from Syria to Surbiton
Without a home the mental toll must be terrible.
Maybe my sympathy levels have been heightened by my own “moving woes”.
As I made my way to an Italian restaurant in Surbiton the “homelessness” issue hit me as I looked at a pitiful chap, with the mandatory mongrel sitting on the street corner.
It was a warm evening, and a crudely written cardboard sign proclaimed, “Hungry and Homeless, God Bless You”.
I walked right on by.
Inside the “Italian Restaurant” delightful East Europeans came to our assistance, offering their wares.
My colleague’s mobile rang, as he started taking notes my mind went back to the street corner.
“I too am homeless, but here I am enjoying life days away from a solution”.
Perhaps I could nip out and get him a meal?
I stepped outside, found a cash machine and extracted £50 and went back to the street corner.
It was dark, and well past 8:00pm and he was still begging.
I asked when he last had something to eat.
“Two days ago”
Would you like a burger?
I turned towards a street vendor, and heard “with mayo” as I walked across the road.
Moments later I was back with a small carrier bag with burger, chips, and Lucozade, and the fiver I’d been given as change. I knelt down beside him and started a conversation.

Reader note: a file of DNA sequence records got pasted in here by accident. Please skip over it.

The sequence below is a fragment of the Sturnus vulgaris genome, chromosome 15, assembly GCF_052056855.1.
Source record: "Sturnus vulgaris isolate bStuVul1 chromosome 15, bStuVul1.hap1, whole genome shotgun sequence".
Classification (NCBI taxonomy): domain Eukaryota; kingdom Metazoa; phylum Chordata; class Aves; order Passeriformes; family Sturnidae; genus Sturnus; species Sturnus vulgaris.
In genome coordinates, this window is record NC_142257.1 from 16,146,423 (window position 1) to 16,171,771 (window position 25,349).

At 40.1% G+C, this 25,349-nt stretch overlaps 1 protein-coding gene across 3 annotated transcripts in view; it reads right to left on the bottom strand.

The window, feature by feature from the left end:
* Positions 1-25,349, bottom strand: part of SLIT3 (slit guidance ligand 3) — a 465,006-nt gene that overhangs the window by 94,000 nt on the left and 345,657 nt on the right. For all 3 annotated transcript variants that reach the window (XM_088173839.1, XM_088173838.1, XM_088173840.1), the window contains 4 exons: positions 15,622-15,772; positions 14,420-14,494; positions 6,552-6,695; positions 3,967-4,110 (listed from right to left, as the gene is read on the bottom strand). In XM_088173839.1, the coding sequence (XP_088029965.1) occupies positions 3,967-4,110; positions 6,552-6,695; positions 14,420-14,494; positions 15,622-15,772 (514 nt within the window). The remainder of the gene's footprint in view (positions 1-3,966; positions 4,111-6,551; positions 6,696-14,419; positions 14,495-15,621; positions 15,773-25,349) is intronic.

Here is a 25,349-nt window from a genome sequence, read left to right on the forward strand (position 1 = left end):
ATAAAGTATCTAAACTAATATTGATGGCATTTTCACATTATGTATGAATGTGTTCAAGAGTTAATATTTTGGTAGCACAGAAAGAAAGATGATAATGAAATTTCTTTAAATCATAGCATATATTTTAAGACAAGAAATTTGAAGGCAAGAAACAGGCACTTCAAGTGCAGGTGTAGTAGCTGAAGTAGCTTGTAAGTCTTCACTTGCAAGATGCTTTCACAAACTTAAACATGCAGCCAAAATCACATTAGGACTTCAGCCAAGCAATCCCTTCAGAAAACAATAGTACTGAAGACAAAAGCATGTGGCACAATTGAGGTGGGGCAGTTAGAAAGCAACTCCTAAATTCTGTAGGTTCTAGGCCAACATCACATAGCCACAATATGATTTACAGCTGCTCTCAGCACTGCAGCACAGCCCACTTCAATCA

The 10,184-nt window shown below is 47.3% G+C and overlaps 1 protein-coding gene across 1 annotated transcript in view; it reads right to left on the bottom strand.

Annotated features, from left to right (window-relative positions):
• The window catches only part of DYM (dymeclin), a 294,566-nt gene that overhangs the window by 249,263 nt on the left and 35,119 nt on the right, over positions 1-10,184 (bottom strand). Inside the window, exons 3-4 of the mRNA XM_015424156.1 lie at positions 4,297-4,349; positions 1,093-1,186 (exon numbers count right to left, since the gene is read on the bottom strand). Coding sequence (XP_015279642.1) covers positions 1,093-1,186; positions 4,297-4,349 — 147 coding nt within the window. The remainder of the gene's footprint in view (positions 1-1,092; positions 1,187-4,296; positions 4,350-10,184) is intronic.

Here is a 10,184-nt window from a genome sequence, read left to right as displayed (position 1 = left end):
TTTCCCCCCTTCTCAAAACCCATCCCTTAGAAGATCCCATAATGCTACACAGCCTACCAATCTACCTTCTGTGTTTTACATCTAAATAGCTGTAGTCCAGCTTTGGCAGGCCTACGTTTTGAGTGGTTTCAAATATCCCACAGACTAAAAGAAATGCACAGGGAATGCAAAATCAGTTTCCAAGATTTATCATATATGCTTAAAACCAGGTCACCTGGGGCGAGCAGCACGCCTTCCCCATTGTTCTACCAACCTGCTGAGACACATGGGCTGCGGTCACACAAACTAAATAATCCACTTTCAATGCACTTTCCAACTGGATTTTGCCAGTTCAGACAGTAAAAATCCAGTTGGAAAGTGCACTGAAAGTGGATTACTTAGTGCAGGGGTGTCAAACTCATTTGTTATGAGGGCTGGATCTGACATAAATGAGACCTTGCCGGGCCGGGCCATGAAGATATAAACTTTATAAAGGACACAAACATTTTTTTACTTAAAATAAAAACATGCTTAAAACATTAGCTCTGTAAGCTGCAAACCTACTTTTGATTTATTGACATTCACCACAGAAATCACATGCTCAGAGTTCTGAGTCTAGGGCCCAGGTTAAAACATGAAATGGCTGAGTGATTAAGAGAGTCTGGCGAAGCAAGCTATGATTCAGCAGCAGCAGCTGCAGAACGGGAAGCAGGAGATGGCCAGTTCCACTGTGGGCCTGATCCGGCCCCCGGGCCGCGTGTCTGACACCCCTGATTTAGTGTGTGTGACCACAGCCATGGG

Picking up on his “God bless you” cue I mentioned that I too was homeless, but that together we could both enjoy a new home in heaven.
He started to tell me his story, sounding a bit like Tony Robinson who plays the inn keeper in Les Mis.
The voice, the eyes, they all looked pitiful, but then to my surprise he pulled out his Bible, looked up The Lord’s Prayer and shared how he went to church every Sunday looking for forgiveness.
The conversation went further, as he reached for his Gideon Testament, and shared some more.
My trip was worthwhile! Of all the people to bless, this one was a Christian.
As I turned to go he looked under his blanket, and sought out his burger but, instead drew out a pack of unopened sandwiches.
Had I been hoodwinked?
Back in the restaurant the phone call was in full flow, as I tucked into my starter.
We ate a good meal and walked around “that corner” again as we walked to the car.
“My beggar” was vacating his pitch, chatting to a mate. asking if he was “going home?”
He stood up tall, and in half light appeared to be donning a smart Rohan top and switching persona.
The words of “The Who” song came to mind.
“Won’t be fooled again”.